Take, for example, Doctor David Hyde’s attempt to change the world through Zebrafish. For years, Hyde was searching for a cure for macular degeneration but he found a possible cure in the strangest place: in Zebrafish. Unlike human retinas, Zebrafish retina repair themselves when damaged. By noticing the curious ability that God gave these fish and through researching them, Hyde could be able to change the world.

God gave us all the materials we need to turn the world on its head, we just need to be diligent in seeking for them.

The Deer Syndrome

The heart of Colorado beats with wild-life. Mountain Lions, bears, skunks, dragons–you name it, we’ve seen it.

Especially deer.

Driving to work, it’s not uncommon to see a family of deer crossing the street–especially since the recent fires have chased them away from home. I’ll be honest: I never used to care about deer. My mother or father would usher me over to the window with an ecstatic, “LOOK, THERE’S ONE IN THE BACKYARD,” but I would usually respond out of obligation rather than genuine interest.

Until today.

Today, it dawned on me that I have more in common with deer than I thought. I suffer from The Deer Syndrome. Psychologists have probably given the condition a fancier name, but I think I’ll stick with this one.

How To Know If You Are Suffering from Deer Syndrome:

Doe especially seem to run from everything

1) People suffering from Deer Syndrome, or deer as they are commonly referred to,  are always at the bottom of the food chain.
Like actual deer, people suffering from Deer Syndrome don’t fight back. They don’t argue. Rather than try and smack an attacker in the face, they prefer to run away from conflict.
This often puts them at the bottom of the food chain. People take advantage of them because it’s common knowledge that they won’t fight back. They’re easy prey.

2) Things that probably shouldn’t frighten deer actually do.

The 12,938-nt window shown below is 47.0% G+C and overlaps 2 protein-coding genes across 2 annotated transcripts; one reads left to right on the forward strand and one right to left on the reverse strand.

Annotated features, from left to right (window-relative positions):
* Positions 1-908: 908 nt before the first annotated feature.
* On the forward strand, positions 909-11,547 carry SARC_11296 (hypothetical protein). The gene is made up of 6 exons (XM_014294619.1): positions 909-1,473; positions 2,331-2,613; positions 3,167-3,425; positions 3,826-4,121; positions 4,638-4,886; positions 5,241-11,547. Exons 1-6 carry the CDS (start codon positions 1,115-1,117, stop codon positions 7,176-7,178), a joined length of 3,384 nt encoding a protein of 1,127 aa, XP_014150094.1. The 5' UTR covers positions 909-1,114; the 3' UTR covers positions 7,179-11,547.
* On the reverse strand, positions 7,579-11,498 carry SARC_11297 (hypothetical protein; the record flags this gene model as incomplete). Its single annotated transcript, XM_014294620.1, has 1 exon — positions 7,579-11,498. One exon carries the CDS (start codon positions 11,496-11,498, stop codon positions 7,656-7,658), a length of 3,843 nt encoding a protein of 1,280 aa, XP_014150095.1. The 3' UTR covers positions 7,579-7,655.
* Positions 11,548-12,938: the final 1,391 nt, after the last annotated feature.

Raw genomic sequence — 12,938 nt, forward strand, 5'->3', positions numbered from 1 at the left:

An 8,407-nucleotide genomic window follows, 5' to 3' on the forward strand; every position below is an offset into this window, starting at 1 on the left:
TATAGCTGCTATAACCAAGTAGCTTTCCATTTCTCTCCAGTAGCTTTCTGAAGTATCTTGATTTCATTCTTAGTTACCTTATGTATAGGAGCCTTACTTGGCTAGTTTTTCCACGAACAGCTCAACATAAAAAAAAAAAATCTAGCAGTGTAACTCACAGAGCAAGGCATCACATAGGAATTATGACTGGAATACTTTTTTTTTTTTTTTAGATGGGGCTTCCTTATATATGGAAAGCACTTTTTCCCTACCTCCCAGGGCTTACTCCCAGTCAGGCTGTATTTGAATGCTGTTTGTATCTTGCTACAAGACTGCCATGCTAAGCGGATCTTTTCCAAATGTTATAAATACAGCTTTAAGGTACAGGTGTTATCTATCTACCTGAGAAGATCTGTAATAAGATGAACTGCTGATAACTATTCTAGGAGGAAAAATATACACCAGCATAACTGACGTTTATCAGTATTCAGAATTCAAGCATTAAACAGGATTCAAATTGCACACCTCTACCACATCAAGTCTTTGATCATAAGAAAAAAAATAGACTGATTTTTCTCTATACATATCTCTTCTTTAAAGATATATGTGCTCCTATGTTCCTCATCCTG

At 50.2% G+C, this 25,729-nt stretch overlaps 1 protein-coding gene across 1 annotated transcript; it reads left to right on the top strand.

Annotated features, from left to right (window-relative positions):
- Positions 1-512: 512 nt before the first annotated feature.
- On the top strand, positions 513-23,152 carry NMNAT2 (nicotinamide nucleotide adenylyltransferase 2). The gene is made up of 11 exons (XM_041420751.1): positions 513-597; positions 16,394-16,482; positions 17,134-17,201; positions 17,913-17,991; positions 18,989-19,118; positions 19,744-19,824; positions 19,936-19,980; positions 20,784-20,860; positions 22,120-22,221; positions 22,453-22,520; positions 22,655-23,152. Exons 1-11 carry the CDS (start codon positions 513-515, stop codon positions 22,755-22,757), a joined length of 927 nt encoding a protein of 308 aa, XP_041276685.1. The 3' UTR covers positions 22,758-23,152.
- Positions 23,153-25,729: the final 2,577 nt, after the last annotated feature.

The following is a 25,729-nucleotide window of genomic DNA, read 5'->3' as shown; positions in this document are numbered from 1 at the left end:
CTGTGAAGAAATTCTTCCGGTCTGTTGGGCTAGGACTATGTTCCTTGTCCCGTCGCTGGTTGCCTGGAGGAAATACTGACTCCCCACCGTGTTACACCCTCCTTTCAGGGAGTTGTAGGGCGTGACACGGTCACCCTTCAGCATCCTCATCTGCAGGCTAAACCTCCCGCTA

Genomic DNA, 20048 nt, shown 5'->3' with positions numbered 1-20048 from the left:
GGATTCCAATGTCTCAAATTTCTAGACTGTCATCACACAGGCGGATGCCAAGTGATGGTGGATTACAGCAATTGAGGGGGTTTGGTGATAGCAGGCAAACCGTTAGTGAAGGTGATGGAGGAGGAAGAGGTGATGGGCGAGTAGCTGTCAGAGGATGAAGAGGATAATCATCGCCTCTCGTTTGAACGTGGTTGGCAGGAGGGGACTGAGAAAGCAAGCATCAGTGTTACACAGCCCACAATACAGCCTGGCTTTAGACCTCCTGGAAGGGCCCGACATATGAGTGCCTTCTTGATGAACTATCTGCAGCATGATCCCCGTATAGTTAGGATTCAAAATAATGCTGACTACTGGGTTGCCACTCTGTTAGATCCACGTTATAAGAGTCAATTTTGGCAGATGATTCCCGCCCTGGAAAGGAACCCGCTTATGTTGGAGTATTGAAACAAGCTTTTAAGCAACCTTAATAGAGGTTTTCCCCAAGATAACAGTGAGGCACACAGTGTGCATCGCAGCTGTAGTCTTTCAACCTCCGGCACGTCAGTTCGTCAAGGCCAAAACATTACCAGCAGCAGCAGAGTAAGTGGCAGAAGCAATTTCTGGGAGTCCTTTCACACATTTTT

The hint of a frown on someone’s face can drive a person suffering from Deer Syndrome crazy. They dwell on the opinions and thoughts of others, uncomfortable unless they know the other person is happy. Just like real deer who tense at the slightest rustle of leaves, these people are always tense, always anxious and almost always miserable when they think others are on edge.

3)  Putting Deer on the spot is a terrible idea.

Why hello there

Have you ever seen a deer stuck infront of a car’s headlights?
They freeze.
People suffering from Deer Syndrome end up this way when shoved into the middle of a conflict or, sometimes, when the attention is focused on them and them alone. They have no idea what to do. They break down. They break. They stop working. And, unless the driver of the conflict decides to swerve and hurt themselves, the person suffering from Deer Syndrome will be hit.
Hard.

 

Rat’s Nest

Ever since I’ve started on this mindfulness journey, my inner scholar has been suffering. Well, not actually suffering. That’s not the right word choice. Perhaps struggling is better. I’m not entirely sure what to write about any more as ideas seem to crop up everywhere–but I never really have the time to analyze or dissect them before more appear.

Is this how normal people think?

It’s so strange.

Moses and the Pharaoh

Regardless, within my rat’s nest of personal insight, I noticed something interesting about God’s methods in the old testaments. Often, He will send his people out to do a task despite knowing full well that their efforts will fail. For example, He sends the prophets out with a message and tells them, “but no one will listen.” Also, when He sends Moses out to speak with Pharaoh, Moses knows full well that the Pharaoh isn’t going to let the Israelites go.

But he sends them out anyway.

Methodists would probably call this Prevenient Grace, a grace that God shows to

Noah

all people regardless of whether they’ll accept it or not. Knowing full well that his words will be ignored, God sends prophets out to warn his people about the consequence of their actions. Knowing full well that his gospel will be rejected, God sends his people out to spread this news with others.

In the old testament, there is another recurring theme that fascinates me.

“Search [Israel] to see/If you can find a man,/one who does justice/and seeks truth/then I may parden her.” (Jeremiah 5:1)

God never lets those who seek him perish. Never. Whether it be the story of Lot or Noah or Jeremiah, God never forgets nor overlooks those who follow him. Instead, the presence of one of these faithful people has the possibility of saving the whole of Israel–or even the human race.